The Ruins Of Beverast ‎– Foulest Semen Of A Sheltered Elite - 2-LP


Foulest Semen of a Sheltered Elite. Well… what is there to say? I don’t really know that I’ve ever heard a more off-putting album title. I don’t really know why it was thought to be a good name for such an incredible album, but I suppose some things are best kept as secrets. I guess the absolutely repulsive nature of the title will drive away those with too weak a stomach to handle the music within. Consider it a warning.

The Ruins of Beverast is the brainchild of Alexander von Meilenwald, who previously drummed for German black metal act Nagelfar (not to be confused with the Swedish group Naglfar) and has worked as a session musician. TROB‘s music could, too, be described as black metal, but it goes far beyond what likely first pops into your head. Consider it more a type of blackened death/doom with sludge influences.

Meilenwald works more like a painter with his work than anyone I have ever heard. Everything is made according to his design and execution, custom tailoring all aspects, from instruments to vocals to production. Incredibly, no one particular thing that he does appears to be what he is best at. His guitar playing, writing, drumming, vocal work, engineering, and everything else you hear is done at exactly the same soaring level of capability. This allows for an album that has virtually no holes, no points where you think “well, if he had done this, it would be better” or “I really can’t understand what was going through his mind there.”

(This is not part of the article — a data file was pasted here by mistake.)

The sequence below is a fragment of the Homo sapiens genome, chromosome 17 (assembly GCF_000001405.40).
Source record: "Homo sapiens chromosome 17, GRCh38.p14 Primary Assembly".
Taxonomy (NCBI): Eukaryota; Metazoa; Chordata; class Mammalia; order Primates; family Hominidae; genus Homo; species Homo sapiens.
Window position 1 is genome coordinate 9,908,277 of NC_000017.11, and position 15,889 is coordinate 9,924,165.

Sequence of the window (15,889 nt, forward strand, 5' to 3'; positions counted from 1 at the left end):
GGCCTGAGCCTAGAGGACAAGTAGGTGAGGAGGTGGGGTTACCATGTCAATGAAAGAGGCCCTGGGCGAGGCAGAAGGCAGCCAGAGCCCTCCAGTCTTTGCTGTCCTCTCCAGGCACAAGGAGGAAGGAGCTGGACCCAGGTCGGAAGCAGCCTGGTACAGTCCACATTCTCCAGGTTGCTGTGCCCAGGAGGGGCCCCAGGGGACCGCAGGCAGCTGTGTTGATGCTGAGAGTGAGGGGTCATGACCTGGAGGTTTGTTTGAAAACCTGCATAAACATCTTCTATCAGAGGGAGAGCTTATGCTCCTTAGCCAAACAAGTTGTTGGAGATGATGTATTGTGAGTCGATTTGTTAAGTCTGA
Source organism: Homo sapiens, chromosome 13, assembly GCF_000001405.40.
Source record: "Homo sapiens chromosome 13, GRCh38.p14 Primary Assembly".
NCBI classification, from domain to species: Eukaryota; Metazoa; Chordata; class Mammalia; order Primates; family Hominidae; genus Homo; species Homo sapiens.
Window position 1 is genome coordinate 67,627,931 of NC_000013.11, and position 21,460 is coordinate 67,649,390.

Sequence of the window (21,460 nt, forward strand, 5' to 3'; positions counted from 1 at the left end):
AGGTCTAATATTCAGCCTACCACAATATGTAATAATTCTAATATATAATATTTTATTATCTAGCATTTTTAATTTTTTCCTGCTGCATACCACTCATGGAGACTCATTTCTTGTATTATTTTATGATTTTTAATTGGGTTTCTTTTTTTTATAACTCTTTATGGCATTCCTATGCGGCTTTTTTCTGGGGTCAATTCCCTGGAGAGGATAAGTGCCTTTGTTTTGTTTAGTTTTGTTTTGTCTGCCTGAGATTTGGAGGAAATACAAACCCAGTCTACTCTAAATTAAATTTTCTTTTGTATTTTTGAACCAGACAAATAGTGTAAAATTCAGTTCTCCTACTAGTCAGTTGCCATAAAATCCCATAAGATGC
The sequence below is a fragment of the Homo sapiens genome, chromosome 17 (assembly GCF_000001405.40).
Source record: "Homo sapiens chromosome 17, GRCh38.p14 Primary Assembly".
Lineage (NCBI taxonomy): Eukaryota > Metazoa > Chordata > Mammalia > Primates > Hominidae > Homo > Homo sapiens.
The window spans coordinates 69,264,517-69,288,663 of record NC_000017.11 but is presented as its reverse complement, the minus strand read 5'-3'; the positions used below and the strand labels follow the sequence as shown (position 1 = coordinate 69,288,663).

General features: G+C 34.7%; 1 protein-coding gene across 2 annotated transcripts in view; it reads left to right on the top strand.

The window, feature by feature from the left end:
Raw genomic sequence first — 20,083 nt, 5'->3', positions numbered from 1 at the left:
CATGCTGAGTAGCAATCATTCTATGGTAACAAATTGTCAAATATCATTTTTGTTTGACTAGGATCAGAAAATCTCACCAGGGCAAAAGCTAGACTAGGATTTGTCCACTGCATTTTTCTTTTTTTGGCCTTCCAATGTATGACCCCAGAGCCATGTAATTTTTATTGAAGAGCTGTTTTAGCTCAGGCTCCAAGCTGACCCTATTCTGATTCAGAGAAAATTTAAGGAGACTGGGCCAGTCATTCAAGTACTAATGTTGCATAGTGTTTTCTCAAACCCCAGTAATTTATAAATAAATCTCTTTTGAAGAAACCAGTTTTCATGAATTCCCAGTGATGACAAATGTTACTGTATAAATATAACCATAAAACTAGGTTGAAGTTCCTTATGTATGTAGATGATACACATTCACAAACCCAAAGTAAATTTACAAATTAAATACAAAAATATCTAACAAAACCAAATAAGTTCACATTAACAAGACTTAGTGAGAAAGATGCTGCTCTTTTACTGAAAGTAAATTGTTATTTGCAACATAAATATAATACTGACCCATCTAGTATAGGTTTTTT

With that said, certain aspects of TROB‘s delivery are more audible than others. To start, the dirty, “buried alive” vibe of the production creates a claustrophobic yet airy atmosphere. The instruments sound like they are emerging from entombment, while Meilenwald’s layered chants and thunderous growls reverberate as though they were recorded in St. Peter’s Cathedral. This forms an interesting dichotomy that I cannot recall hearing anywhere else. Outside of the production of the record, the musicianship hits right on the bulls-eye. Meilenwald’s technical ability is never in question, and his sense of give-and-take seems embedded in his cerebellum.

Black metal is one of the farthest-reaching genres in all of metal. It manages to put in question many of the ideas of what we think of as metal. The Ruins of Beverast is currently doing this more than anyone else. Could this sound be the future?

- black virgin vinyl.
- silver & bronze printed sleeve.
- new edition with new layout in a non-gatefold jacket cover.